Henry Rollins has obviously perfected the art of the spoken word. Now, I was never able to see Michael Jordan in his Chicago Bulls heyday, or witness Roberto Clemente gun somebody down at third base, but having seen Henry Rollins speak, I have an idea what that would be like.

For those interested in more details of last night’s show, here are a couple articles from local reporters:

The Collegian


Douglas Adams Lecture

Boing Boing posted this wonderful lecture by the late Douglas Adams.  I just had to share it because one, he wrote Hitchiker’s Guide to the Galaxy, two because I love smart people, and three because he was a procrastinator much like myself.  For example, he said this regarding deadlines:

I love deadlines. I like the whooshing sound they make as they fly by.

The video is over an hour long, so let’s pretend this is a really long post instead of a very short one.

Robert Culp

If it’s trouble you’re looking for, you’ve just come across the West Coast distributor.” – Bill Maxwell from Greatest American Hero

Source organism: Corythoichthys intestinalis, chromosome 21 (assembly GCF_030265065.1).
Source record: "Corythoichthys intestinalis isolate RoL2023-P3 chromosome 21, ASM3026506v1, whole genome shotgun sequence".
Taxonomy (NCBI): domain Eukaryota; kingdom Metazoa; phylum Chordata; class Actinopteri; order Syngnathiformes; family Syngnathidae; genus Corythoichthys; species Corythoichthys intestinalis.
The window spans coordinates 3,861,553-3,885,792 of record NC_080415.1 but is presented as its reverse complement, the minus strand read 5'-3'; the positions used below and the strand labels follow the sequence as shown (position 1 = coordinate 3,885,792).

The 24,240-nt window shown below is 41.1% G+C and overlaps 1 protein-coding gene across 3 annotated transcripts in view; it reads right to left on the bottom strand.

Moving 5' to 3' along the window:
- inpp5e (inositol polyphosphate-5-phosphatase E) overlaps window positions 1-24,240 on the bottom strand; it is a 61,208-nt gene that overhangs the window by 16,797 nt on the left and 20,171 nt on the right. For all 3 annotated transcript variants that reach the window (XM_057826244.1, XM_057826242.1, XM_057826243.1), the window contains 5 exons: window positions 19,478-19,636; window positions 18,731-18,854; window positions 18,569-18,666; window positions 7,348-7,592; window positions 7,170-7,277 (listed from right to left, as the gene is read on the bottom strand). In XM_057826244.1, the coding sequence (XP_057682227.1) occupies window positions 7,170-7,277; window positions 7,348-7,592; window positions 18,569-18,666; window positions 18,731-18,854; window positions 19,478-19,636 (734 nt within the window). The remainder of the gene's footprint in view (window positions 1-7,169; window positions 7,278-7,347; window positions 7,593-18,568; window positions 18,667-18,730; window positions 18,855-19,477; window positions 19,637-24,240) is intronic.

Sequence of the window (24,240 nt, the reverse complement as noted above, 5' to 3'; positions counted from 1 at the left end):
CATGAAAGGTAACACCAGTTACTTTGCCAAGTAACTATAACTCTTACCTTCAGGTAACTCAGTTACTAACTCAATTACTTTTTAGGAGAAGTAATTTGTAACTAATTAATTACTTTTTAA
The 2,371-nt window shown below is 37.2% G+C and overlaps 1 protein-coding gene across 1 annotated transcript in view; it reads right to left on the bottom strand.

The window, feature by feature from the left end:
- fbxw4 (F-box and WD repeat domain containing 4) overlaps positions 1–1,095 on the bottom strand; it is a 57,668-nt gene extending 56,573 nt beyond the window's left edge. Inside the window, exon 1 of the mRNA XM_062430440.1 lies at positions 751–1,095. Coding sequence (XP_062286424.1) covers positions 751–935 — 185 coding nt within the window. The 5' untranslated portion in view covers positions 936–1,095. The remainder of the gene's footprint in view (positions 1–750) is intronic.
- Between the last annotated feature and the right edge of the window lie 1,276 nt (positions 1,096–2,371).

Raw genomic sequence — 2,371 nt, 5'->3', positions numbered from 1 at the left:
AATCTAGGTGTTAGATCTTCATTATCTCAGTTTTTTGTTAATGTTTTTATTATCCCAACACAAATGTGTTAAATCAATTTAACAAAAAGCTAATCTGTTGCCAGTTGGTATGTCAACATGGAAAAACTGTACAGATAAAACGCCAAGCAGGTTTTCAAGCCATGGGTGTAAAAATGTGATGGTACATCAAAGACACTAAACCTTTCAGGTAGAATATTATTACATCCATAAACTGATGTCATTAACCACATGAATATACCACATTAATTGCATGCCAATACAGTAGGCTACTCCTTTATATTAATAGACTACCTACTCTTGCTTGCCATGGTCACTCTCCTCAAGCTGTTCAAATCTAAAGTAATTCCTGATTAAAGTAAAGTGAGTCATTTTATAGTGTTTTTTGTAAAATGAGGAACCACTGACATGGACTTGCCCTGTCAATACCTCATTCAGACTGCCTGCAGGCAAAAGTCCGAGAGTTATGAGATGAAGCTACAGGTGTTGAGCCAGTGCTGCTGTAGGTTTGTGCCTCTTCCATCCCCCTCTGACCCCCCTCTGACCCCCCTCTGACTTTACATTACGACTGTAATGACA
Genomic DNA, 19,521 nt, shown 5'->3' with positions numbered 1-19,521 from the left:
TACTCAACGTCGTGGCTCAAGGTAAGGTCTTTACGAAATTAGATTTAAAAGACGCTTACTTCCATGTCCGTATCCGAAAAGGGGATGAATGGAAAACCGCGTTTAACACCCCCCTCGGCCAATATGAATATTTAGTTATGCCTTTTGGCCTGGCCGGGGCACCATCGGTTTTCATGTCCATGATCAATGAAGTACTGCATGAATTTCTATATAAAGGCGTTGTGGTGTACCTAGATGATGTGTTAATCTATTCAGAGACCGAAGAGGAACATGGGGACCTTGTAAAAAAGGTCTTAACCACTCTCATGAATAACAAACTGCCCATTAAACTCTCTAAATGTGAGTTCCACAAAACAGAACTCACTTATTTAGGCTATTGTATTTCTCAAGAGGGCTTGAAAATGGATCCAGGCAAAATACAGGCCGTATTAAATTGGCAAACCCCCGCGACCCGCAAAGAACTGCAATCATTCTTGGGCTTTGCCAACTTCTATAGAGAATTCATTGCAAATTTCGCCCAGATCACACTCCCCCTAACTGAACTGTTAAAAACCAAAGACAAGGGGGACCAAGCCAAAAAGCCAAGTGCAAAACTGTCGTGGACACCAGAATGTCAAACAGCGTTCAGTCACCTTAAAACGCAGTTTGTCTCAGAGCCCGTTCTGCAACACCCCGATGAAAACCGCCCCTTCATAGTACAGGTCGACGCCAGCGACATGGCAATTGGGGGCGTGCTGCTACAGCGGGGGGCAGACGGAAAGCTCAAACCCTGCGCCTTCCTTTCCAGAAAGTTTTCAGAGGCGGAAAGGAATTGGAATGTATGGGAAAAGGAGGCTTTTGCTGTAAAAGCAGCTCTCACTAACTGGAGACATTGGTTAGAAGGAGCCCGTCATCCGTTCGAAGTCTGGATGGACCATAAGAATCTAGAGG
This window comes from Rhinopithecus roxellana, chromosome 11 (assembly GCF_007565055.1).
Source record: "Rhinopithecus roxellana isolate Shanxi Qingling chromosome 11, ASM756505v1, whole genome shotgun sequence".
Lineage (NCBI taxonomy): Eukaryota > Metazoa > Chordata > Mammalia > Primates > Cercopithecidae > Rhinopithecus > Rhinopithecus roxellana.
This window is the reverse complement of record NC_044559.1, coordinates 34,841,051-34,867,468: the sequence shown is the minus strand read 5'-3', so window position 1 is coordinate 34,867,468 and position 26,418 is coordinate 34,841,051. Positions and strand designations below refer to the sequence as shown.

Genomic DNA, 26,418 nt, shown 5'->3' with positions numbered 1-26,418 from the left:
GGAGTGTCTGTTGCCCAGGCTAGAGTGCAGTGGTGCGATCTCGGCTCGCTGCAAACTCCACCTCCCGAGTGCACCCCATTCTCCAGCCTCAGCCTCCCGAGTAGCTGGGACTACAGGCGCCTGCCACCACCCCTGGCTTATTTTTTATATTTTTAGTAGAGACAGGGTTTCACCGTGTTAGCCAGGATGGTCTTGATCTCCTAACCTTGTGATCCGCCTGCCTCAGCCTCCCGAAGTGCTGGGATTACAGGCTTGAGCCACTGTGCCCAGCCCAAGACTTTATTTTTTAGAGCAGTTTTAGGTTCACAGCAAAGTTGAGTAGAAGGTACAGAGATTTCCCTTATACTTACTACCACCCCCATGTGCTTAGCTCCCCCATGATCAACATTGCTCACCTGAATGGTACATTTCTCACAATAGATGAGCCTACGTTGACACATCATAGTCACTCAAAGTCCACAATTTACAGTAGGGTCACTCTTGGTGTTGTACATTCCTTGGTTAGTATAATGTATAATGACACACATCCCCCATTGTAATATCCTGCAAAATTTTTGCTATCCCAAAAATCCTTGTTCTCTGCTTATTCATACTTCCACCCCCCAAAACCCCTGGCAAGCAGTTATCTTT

Actor Robert Culp died yesterday at the age of 79, after falling near his California home. Mr. Culp played FBI agent Bill Maxwell in Greatest American Hero, one of my favorite shows of my childhood. His role was mentor and straight man in the show, tasked with trying to help the title character with his super hero costume and his search for the instruction manual on how to use it.

He also had a more recent role as Raymond’s father in law in Everybody Loves Raymond, which made me happy. It made me even happier that Katherine Helmond (Mona from Who’s the Boss) played his ex-wife in the show.

Anyway, it always feels a bit funny to me, being sad when a celebrity dies. It’s not like I knew the guy, although it in a way I did. Or, at least I knew his character Bill Maxwell who I suppose died in a way yesterday as well.  I don’t know.

What I do know is there’s a pretty good chance I’m gonna pop my Greatest American Hero DVD into the old player tonight in honor of Robert Culp.

Note: Another favorite show of mine was Dukes of Hazard, but don’t hold that against me. After all, I was 5 and it was about car chases and guys yelling “ye haw!”)

Charlotte’s Web

Last Friday evening, at bedtime, I read my daughter her first ever “chapter book”, i.e. a book with mostly words rather than pictures. It’s about three years earlier than I thought, mind you, but I’m very excited. It seems to me like my parenting philosophy of letting things like this happen and seeing what the reactions are, is paying off. I guess you could call it “seat of the pants” parenting, not much different than my writing, really.